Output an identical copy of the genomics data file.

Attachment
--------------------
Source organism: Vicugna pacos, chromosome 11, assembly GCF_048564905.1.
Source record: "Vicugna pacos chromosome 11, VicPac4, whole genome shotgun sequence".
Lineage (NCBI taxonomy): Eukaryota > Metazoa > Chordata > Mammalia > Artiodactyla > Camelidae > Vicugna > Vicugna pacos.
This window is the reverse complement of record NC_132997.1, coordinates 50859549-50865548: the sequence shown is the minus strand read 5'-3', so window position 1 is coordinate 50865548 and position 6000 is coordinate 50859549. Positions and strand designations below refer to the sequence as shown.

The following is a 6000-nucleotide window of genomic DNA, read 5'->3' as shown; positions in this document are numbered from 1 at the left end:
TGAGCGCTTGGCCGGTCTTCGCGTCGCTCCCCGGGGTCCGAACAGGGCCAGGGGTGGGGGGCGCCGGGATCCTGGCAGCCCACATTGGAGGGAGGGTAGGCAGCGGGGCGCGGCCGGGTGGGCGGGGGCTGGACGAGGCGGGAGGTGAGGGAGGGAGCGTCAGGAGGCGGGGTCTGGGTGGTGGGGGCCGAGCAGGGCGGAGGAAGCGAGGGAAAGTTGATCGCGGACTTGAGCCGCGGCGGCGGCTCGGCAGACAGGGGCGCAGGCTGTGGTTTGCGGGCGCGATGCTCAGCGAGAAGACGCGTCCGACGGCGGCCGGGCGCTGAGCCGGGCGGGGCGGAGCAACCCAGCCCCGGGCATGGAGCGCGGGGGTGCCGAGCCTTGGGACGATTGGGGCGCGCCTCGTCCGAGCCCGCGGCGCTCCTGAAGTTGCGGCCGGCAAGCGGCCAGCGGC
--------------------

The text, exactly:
Source organism: Vicugna pacos, chromosome 11, assembly GCF_048564905.1.
Source record: "Vicugna pacos chromosome 11, VicPac4, whole genome shotgun sequence".
Lineage (NCBI taxonomy): Eukaryota > Metazoa > Chordata > Mammalia > Artiodactyla > Camelidae > Vicugna > Vicugna pacos.
This window is the reverse complement of record NC_132997.1, coordinates 50859549-50865548: the sequence shown is the minus strand read 5'-3', so window position 1 is coordinate 50865548 and position 6000 is coordinate 50859549. Positions and strand designations below refer to the sequence as shown.

The following is a 6000-nucleotide window of genomic DNA, read 5'->3' as shown; positions in this document are numbered from 1 at the left end:
TGAGCGCTTGGCCGGTCTTCGCGTCGCTCCCCGGGGTCCGAACAGGGCCAGGGGTGGGGGGCGCCGGGATCCTGGCAGCCCACATTGGAGGGAGGGTAGGCAGCGGGGCGCGGCCGGGTGGGCGGGGGCTGGACGAGGCGGGAGGTGAGGGAGGGAGCGTCAGGAGGCGGGGTCTGGGTGGTGGGGGCCGAGCAGGGCGGAGGAAGCGAGGGAAAGTTGATCGCGGACTTGAGCCGCGGCGGCGGCTCGGCAGACAGGGGCGCAGGCTGTGGTTTGCGGGCGCGATGCTCAGCGAGAAGACGCGTCCGACGGCGGCCGGGCGCTGAGCCGGGCGGGGCGGAGCAACCCAGCCCCGGGCATGGAGCGCGGGGGTGCCGAGCCTTGGGACGATTGGGGCGCGCCTCGTCCGAGCCCGCGGCGCTCCTGAAGTTGCGGCCGGCAAGCGGCCAGCGGC